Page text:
Unfortnately, that is probably the end of progress until Tuesday as everything shuts down tomorrow and Monday. Tuesday we start back up again.

Things start to flow!

Pieces of Opus are starting to arrive. Yesterday the SmartPlug arrived. It should have been a fast job, but turned into an all-day affair as these things often do. The first thing was to turn off -everything- so that there was no chance of electricity going where it shouldn’t. Can’t be too careful when there are puddles on the deck from the rains!

After that was removal of the old electrical socket that is attached to the coaming. It came off easily. Too easily. I don’t think it was ever sealed to the coaming. Sealing isn’t actually required, there’s a gasket that should keep things watertight, but I tend not to trust just a gasket alone. Oh well, different strokes for different folks. I worked on the old socket trying to free the wires for a bit and then, in sheer frustration, just cut it off with a combination of box cutter and wire cutters. Later on I discovered I’d have to cut things anyway, so this wasn’t the bad move I thought it might be.

Unfortunately, the cord slipped from my hand, zipped right through the hole in the coaming and went… somewhere. So now the great hunt began to try to find where the wires are. Are they accessible in the port lazarette? Nope. How about the port stern berth? Nope. Ok, move everything from the berth (I’m using that for storage at the moment) and pull up the boards. Not there either. Hmmm, maybe the stern end of the lazarette is removable to provide access to that space? Nope, though studied that for a while.

It took me a while, but then the light dawned. It probably fell into the machinery space, aka “engine room”. To get there, you open the -starboard- thing that looks like a lazarette. Then you step into there and disappear into the bowels of the ship, work your way under the cockpit deck and… SUCCESS! There’s the line! Now how to feed it back up and… Nope, that’s not going to work. I can’t reach high enough and, being alone on the boat, I’m a little reluctant to get myself into a situation where I might need help getting back out.

I know! I drop a cord through the coaming hole down to here, tie the cord to the electrical cord, go back up to the cockpit and pull the electrical cord back up! I have some thin dyneema around, that should be good, but since I had moved everything around, I have to find THAT. Another hunt ensues.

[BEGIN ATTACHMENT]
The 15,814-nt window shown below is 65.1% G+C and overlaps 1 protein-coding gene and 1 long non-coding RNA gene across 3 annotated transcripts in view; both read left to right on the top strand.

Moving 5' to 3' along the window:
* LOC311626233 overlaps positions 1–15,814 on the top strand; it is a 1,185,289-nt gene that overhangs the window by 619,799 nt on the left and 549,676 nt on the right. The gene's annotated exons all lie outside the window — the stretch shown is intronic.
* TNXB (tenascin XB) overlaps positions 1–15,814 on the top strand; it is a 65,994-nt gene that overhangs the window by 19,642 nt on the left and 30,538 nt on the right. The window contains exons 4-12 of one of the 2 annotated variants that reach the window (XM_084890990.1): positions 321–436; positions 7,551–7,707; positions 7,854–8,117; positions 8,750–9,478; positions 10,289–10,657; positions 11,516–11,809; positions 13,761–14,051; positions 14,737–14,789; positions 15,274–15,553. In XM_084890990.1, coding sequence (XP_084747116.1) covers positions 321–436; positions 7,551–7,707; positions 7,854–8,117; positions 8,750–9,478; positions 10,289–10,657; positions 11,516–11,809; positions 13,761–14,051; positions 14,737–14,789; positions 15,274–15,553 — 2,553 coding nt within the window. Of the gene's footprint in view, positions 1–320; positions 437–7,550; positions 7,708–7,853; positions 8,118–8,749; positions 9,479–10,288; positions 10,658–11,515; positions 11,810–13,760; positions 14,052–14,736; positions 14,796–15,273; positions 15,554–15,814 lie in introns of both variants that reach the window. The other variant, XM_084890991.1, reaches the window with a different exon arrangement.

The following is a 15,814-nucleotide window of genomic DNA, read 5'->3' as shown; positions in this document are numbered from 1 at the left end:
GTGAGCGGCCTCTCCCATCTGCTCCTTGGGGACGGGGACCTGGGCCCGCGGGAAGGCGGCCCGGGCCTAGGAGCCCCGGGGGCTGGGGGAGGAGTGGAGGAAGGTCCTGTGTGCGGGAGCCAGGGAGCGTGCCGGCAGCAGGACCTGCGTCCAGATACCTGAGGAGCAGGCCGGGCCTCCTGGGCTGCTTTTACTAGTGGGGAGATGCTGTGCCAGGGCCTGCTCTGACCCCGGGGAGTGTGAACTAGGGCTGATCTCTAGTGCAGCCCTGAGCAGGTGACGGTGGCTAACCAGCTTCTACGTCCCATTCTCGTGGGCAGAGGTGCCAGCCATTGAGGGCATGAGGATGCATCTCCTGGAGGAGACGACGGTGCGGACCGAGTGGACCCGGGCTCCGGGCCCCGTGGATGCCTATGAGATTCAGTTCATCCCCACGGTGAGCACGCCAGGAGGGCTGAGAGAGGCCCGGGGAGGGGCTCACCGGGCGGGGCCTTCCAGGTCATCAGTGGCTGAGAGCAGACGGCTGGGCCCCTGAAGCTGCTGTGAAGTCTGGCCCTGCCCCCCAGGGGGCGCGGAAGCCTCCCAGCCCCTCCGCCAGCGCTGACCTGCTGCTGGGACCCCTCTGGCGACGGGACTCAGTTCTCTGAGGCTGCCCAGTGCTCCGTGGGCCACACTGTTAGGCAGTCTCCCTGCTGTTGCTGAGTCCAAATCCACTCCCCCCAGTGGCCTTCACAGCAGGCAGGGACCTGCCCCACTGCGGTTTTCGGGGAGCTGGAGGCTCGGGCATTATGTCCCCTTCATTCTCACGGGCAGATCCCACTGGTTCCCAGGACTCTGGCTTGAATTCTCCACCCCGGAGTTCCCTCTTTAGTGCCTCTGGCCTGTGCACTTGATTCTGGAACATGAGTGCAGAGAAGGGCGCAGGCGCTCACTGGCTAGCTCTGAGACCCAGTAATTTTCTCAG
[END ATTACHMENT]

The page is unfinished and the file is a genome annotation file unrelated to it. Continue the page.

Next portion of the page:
Finding the dyneema, I tie one end to the ship’s wheel (so that it doesn’t fall completely down the hole too) and feed the other end through the hole for the electrical socket, down the hollow space and (hopefully) into the engine room. Then worm back down the starboard lazarette, underneath the deck, over to the electrical cord and look for the black dyneema which blends in with a lot of other things. Finally I find it, caught up on some things and out of reach. Back out, feed more dyneema down on the assumption that SOME loop would eventually make it to the machinery space floor, worm back down again and success, there’s the dyneema. Dyneema is slppery. Electrical cord sheathing is slippery. Use an old method of fastening fletching to arrows to attach the two together. Slither back out, reel in the dyneema and up comes the electrical cord. Tie off the dyneema to the wheel (a second time) so that there’s no way for the electrical cord to slip back down.

I start following the directions for the smartplug installation and one of the things they stress is to make sure that you’ve cut back the electrical cord far enough that you get clean, uncorroded, copper. Hmmm. Cut back some cord. Cut back some more. Cut back some more. Finally find clean copper (see, cutting off the old socket didn’t matter – I’d have had to cut anyway). Now that end is installed and I just have to install the socket into the coam… Oh, hell, the new socket is JUST SLIGHTLY too big for the old hole. Get out the dremel and I’ll sand away… ummm… power. Where to get power for the dremel? Sort that bit out and sand away some of the old outlet’s hole until, eventually, the new outlet fits. Drill a few holes for the… Drats, my cordless screwdriver battery is dead so I have to somehow get power to it so that I can recharge it. That done, I drilled new holes for the mounting screws and voila, done.

Now repeat the process for the end of the cord that runs from the socket to the electrical supply on the dock. Having done the socket already, I knew what I was in for, so this part of it went a bit faster as i took BIG pieces off the electrical cord until I got to clean copper.